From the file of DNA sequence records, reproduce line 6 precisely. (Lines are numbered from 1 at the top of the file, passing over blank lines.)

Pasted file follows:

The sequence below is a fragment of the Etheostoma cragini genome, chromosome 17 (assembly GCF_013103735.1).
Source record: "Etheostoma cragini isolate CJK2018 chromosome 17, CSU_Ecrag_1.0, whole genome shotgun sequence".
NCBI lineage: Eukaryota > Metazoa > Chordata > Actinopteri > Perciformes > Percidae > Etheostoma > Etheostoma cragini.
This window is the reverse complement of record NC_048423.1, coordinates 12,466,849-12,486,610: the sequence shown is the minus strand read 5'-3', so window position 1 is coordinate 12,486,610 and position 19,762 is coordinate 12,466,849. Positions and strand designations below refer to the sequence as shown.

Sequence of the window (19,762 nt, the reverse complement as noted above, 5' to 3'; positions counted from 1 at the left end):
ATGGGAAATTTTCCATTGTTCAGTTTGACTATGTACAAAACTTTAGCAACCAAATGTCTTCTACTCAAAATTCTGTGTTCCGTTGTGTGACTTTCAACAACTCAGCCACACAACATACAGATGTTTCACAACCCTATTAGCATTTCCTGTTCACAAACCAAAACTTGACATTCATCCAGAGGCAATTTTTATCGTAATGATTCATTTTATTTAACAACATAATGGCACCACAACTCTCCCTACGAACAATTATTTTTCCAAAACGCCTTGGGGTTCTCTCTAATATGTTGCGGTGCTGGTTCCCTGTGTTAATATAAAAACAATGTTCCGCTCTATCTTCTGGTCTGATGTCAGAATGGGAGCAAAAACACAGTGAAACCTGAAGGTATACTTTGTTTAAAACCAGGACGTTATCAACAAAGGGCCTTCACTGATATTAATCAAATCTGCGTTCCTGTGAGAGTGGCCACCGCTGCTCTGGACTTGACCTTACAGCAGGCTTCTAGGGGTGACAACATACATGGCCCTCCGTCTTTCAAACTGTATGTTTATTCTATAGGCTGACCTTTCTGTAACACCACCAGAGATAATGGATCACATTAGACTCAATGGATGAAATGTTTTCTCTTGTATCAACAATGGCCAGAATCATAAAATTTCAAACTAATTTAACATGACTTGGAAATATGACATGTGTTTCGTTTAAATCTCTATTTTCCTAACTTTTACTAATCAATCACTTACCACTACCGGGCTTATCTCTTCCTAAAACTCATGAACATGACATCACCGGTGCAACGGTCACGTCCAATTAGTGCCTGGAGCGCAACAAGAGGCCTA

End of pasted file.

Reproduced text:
ATGGGAAATTTTCCATTGTTCAGTTTGACTATGTACAAAACTTTAGCAACCAAATGTCTTCTACTCAAAATTCTGTGTTCCGTTGTGTGACTTTCAACAACTCAGCCACACAACATACAGATGTTTCACAACCCTATTAGCATTTCCTGTTCACAAACCAAAACTTGACATTCATCCAGAGGCAATTTTTATCGTAATGATTCATTTTATTTAACAACATAATGGCACCACAACTCTCCCTACGAACAATTATTTTTCCAAAACGCCTTGGGGTTCTCTCTAATATGTTGCGGTGCTGGTTCCCTGTGTTAATATAAAAACAATGTTCCGCTCTATCTTCTGGTCTGATGTCAGAATGGGAGCAAAAACACAGTGAAACCTGAAGGTATACTTTGTTTAAAACCAGGACGTTATCAACAAAGGGCCTTCACTGATATTAATCAAATCTGCGTTCCTGTGAGAGTGGCCACCGCTGCTCTGGACTTGACCTTACAGCAGGCTTCTAGGGGTGACAACATACATGGCCCTCCGTCTTTCAAACTGTATGTTTATTCTATAGGCTGACCTTTCTGTAACACCACCAGAGATAATGGATCACATTAGACTCAATGGATGAAATGTTTTCTCTTGTATCAACAATGGCCAGAATCATAAAATTTCAAACTAATTTAACATGACTTGGAAATATGACATGTGTTTCGTTTAAATCTCTATTTTCCTAACTTTTACTAATCAATCACTTACCACTACCGGGCTTATCTCTTCCTAAAACTCATGAACATGACATCACCGGTGCAACGGTCACGTCCAATTAGTGCCTGGAGCGCAACAAGAGGCCTA